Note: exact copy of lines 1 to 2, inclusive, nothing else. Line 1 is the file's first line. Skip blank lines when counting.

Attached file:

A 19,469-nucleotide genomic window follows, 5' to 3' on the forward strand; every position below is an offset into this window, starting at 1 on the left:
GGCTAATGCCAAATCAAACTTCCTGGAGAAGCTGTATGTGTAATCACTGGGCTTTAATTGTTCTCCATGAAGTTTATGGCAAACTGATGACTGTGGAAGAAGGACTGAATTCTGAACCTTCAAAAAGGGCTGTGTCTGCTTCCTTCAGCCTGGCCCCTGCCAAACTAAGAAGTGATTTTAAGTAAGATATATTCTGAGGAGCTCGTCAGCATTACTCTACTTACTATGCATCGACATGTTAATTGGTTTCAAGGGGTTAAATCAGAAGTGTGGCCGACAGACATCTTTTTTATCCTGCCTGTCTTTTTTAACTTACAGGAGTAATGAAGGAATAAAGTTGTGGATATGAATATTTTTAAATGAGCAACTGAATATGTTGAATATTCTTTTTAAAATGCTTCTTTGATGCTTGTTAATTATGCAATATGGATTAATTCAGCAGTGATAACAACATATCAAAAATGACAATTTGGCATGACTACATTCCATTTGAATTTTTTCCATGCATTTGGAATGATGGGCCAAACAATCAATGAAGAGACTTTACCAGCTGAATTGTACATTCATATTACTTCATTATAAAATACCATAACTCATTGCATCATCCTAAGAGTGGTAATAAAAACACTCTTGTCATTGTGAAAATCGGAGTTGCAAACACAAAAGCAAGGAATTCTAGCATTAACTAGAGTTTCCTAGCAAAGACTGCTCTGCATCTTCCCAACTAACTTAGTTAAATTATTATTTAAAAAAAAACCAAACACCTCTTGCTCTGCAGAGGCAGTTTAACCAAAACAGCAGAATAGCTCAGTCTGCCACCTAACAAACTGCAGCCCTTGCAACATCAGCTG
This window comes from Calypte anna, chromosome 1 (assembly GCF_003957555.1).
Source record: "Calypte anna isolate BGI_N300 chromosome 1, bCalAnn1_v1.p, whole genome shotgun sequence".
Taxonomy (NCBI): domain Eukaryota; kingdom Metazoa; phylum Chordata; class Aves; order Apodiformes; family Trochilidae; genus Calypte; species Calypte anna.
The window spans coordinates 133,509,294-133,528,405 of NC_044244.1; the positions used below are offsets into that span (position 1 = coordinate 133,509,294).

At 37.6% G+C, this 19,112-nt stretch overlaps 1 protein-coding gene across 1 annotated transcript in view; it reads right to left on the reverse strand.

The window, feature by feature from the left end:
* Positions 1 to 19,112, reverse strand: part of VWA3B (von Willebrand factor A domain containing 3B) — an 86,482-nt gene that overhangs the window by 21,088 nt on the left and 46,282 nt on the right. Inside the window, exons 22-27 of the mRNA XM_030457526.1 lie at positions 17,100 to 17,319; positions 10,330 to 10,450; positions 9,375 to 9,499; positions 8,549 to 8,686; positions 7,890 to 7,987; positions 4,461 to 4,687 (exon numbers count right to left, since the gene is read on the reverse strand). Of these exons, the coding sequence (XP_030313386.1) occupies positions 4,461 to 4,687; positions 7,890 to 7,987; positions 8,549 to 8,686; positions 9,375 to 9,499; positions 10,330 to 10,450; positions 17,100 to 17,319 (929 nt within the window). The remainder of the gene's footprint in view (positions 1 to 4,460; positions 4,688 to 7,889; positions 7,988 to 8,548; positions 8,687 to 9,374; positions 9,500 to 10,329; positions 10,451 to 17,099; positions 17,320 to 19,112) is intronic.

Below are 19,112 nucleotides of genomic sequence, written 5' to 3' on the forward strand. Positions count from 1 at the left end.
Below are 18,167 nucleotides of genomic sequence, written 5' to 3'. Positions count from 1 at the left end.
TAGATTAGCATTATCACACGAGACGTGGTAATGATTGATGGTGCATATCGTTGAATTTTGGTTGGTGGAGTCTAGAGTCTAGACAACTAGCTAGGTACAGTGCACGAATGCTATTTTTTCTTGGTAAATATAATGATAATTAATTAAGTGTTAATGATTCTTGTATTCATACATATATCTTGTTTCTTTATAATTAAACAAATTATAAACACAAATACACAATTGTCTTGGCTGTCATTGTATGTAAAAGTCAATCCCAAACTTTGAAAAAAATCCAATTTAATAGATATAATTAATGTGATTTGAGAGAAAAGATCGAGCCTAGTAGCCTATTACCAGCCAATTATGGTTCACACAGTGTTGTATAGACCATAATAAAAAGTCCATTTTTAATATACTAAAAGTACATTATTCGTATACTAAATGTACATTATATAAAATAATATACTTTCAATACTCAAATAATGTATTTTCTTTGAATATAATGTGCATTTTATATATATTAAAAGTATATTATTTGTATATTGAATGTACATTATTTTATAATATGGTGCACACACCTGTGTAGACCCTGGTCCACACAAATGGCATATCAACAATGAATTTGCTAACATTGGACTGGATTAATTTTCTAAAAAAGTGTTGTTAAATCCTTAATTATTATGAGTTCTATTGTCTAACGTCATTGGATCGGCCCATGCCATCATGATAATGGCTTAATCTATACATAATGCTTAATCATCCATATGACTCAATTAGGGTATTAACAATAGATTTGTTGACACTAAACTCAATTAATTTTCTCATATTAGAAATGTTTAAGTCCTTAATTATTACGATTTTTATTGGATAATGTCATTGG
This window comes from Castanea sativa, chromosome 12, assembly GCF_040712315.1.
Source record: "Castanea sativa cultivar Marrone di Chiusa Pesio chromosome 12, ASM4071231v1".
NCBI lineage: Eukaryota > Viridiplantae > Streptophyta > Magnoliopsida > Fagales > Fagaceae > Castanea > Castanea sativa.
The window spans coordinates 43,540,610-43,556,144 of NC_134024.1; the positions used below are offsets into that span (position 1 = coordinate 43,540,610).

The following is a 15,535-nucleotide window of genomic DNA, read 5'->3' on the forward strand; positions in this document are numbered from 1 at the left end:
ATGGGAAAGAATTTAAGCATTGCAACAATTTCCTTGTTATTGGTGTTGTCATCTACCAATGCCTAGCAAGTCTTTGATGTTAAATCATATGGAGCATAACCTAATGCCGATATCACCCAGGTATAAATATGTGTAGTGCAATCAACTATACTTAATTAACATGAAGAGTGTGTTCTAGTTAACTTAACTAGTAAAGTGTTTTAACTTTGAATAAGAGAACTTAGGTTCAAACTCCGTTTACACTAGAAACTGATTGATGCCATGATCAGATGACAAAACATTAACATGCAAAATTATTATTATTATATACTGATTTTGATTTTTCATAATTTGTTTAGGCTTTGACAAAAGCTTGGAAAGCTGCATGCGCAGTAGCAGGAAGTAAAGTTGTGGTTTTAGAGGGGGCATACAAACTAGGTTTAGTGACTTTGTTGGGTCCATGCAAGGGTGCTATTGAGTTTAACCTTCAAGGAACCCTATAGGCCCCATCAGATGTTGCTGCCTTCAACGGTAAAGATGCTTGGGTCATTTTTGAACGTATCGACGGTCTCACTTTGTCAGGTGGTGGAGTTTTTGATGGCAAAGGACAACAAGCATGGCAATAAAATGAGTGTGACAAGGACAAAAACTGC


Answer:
A 19,469-nucleotide genomic window follows, 5' to 3' on the forward strand; every position below is an offset into this window, starting at 1 on the left:
GGCTAATGCCAAATCAAACTTCCTGGAGAAGCTGTATGTGTAATCACTGGGCTTTAATTGTTCTCCATGAAGTTTATGGCAAACTGATGACTGTGGAAGAAGGACTGAATTCTGAACCTTCAAAAAGGGCTGTGTCTGCTTCCTTCAGCCTGGCCCCTGCCAAACTAAGAAGTGATTTTAAGTAAGATATATTCTGAGGAGCTCGTCAGCATTACTCTACTTACTATGCATCGACATGTTAATTGGTTTCAAGGGGTTAAATCAGAAGTGTGGCCGACAGACATCTTTTTTATCCTGCCTGTCTTTTTTAACTTACAGGAGTAATGAAGGAATAAAGTTGTGGATATGAATATTTTTAAATGAGCAACTGAATATGTTGAATATTCTTTTTAAAATGCTTCTTTGATGCTTGTTAATTATGCAATATGGATTAATTCAGCAGTGATAACAACATATCAAAAATGACAATTTGGCATGACTACATTCCATTTGAATTTTTTCCATGCATTTGGAATGATGGGCCAAACAATCAATGAAGAGACTTTACCAGCTGAATTGTACATTCATATTACTTCATTATAAAATACCATAACTCATTGCATCATCCTAAGAGTGGTAATAAAAACACTCTTGTCATTGTGAAAATCGGAGTTGCAAACACAAAAGCAAGGAATTCTAGCATTAACTAGAGTTTCCTAGCAAAGACTGCTCTGCATCTTCCCAACTAACTTAGTTAAATTATTATTTAAAAAAAAACCAAACACCTCTTGCTCTGCAGAGGCAGTTTAACCAAAACAGCAGAATAGCTCAGTCTGCCACCTAACAAACTGCAGCCCTTGCAACATCAGCTG